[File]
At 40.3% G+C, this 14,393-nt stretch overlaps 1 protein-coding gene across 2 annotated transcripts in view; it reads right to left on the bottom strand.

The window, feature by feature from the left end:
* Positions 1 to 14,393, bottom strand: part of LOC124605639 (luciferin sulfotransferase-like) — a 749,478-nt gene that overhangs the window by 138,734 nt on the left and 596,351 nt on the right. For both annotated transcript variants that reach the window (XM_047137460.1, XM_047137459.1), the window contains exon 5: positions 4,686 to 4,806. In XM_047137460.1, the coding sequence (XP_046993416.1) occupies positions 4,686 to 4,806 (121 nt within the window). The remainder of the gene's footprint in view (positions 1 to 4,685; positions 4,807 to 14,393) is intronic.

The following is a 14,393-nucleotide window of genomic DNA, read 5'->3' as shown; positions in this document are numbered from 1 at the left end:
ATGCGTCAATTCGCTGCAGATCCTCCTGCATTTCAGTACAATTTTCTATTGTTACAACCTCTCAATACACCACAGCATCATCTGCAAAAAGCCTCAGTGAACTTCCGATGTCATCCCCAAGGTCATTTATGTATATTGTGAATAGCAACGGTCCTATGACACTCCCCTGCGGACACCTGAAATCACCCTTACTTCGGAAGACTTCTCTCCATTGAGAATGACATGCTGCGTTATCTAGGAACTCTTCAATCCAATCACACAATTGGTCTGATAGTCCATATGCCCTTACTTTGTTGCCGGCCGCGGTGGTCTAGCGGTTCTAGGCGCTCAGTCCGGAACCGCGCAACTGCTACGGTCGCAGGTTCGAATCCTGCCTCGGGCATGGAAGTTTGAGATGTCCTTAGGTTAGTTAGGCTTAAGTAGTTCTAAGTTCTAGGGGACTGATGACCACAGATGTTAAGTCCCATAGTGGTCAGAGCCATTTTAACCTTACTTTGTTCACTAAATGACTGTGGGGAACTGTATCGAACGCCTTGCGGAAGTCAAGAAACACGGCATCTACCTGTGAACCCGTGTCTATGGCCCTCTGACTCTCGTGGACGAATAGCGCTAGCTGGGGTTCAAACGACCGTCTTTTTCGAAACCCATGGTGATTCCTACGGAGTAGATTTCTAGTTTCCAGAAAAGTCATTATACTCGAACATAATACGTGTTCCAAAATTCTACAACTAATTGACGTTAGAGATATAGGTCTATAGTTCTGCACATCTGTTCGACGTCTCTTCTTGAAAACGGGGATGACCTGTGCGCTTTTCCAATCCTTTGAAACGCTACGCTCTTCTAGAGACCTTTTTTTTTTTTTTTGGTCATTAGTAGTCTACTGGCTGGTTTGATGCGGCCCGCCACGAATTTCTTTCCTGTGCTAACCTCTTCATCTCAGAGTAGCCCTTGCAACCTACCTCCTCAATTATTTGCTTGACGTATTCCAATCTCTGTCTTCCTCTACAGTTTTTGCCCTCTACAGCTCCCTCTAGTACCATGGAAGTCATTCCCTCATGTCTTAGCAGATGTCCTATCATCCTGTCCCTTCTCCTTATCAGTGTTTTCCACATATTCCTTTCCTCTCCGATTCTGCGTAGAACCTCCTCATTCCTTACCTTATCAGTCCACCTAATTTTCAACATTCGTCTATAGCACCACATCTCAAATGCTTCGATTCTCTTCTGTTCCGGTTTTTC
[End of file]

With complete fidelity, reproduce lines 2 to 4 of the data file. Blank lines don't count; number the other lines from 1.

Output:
The window, feature by feature from the left end:
* Positions 1 to 14,393, bottom strand: part of LOC124605639 (luciferin sulfotransferase-like) — a 749,478-nt gene that overhangs the window by 138,734 nt on the left and 596,351 nt on the right. For both annotated transcript variants that reach the window (XM_047137460.1, XM_047137459.1), the window contains exon 5: positions 4,686 to 4,806. In XM_047137460.1, the coding sequence (XP_046993416.1) occupies positions 4,686 to 4,806 (121 nt within the window). The remainder of the gene's footprint in view (positions 1 to 4,685; positions 4,807 to 14,393) is intronic.

The following is a 14,393-nucleotide window of genomic DNA, read 5'->3' as shown; positions in this document are numbered from 1 at the left end: